Back in March I had something of an idea, an alternative to harassing Congressmen, and being in near daily contact with Brewer (who I have since come to regard as a long-distance friend) I passed that idea along. I then more or less stopped my public advocacy for this project, even as that idea went to the right people and things began to get a bit more interesting (to put it mildly) behind the scenes.

It pains me as a blogger to sit on a good idea, but I've done just that thus far. If things go as planned, I should be able to break that silence very, very soon.

Posted by Confederate Yankee at June 28, 2006 10:25 AM | TrackBack

It would be nice to see them used for something like that instead of a breakwater.

Posted by: Retired Navy at June 28, 2006 01:23 PM

With the sinking of all the Sprunace Class DD's, (last week the Stump & the Comte De Grasse) which were built in the mid 70's to early 80's, we no longer have a fleet reserve. Not to mention my first command CVA-66 USS America.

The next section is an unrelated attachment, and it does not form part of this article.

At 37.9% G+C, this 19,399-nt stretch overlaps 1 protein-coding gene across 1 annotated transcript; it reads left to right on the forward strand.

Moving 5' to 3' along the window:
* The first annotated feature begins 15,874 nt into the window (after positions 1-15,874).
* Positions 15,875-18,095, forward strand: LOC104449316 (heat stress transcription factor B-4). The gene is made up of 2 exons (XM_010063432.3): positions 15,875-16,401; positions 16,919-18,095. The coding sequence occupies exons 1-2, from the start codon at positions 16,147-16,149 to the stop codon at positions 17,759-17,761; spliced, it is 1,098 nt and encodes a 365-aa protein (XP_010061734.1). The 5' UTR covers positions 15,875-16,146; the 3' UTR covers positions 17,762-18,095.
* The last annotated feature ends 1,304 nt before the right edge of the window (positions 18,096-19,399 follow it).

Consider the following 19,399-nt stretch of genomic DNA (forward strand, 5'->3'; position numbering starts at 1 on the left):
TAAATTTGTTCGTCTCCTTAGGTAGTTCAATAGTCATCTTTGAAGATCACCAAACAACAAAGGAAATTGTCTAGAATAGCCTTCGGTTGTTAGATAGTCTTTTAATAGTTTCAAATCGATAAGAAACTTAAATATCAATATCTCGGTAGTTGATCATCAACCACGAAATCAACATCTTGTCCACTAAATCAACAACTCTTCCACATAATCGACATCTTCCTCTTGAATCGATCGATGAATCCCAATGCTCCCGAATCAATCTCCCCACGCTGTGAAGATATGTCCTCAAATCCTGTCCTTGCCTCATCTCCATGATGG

Posted by: Tim at June 28, 2006 05:07 PM

Cool boats.

Posted by: Johnny at June 28, 2006 07:43 PM

In case anyone is interested, another reported Saddam official has been found to be working with al Qaeda in Iraq.
Details here

Posted by: Mark Eichenlaub at June 28, 2006 08:18 PM

That's a bit of a bummer to hear about the Spruance DDs being used for target practice. I was a Plankowner on the Comte de Grasse. We put a lot of hard work and hours into that ship. Sad to hear about her going to Davy Jones Locker.

Posted by: JM at June 29, 2006 12:33 AM

My father served on DD-425 USS Madison, and DD-681 USS Hopewell in both theaters in WWII. I don't know what became of the Madison, the Hopewell was used as a target in '72. I am living testament to American ship building; he survived to meet my mother!

Posted by: Tom TB at June 29, 2006 05:56 AM